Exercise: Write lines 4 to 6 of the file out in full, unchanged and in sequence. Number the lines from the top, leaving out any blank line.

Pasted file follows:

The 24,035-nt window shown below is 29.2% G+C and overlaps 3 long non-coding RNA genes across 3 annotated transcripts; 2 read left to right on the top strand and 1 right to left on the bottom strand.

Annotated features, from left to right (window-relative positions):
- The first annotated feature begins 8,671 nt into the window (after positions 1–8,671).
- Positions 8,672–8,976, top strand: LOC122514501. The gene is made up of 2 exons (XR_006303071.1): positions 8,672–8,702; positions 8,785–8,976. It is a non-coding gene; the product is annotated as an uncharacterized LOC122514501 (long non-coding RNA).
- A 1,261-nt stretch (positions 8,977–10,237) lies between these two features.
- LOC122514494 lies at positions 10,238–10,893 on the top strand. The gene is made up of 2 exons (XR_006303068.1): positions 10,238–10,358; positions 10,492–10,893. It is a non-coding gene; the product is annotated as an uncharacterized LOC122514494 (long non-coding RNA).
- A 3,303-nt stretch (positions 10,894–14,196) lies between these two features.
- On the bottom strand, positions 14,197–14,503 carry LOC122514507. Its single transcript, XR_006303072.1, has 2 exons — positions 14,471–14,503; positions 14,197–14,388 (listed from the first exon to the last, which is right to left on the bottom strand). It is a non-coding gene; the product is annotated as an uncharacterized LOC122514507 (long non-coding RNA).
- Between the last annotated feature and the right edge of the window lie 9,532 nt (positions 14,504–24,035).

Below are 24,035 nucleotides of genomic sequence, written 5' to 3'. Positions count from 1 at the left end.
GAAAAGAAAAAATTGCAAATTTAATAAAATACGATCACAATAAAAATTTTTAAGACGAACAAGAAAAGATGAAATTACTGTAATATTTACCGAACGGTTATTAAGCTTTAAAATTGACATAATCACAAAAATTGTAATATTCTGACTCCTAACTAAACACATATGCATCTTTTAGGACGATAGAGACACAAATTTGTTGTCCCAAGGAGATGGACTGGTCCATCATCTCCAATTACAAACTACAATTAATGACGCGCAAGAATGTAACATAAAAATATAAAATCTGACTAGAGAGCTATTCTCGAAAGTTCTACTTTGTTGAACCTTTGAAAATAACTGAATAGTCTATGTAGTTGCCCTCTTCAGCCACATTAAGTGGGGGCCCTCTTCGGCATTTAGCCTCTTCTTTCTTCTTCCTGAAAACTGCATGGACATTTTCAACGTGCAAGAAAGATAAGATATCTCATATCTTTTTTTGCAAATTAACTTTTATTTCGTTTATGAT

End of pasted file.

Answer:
- Positions 8,672–8,976, top strand: LOC122514501. The gene is made up of 2 exons (XR_006303071.1): positions 8,672–8,702; positions 8,785–8,976. It is a non-coding gene; the product is annotated as an uncharacterized LOC122514501 (long non-coding RNA).
- A 1,261-nt stretch (positions 8,977–10,237) lies between these two features.
- LOC122514494 lies at positions 10,238–10,893 on the top strand. The gene is made up of 2 exons (XR_006303068.1): positions 10,238–10,358; positions 10,492–10,893. It is a non-coding gene; the product is annotated as an uncharacterized LOC122514494 (long non-coding RNA).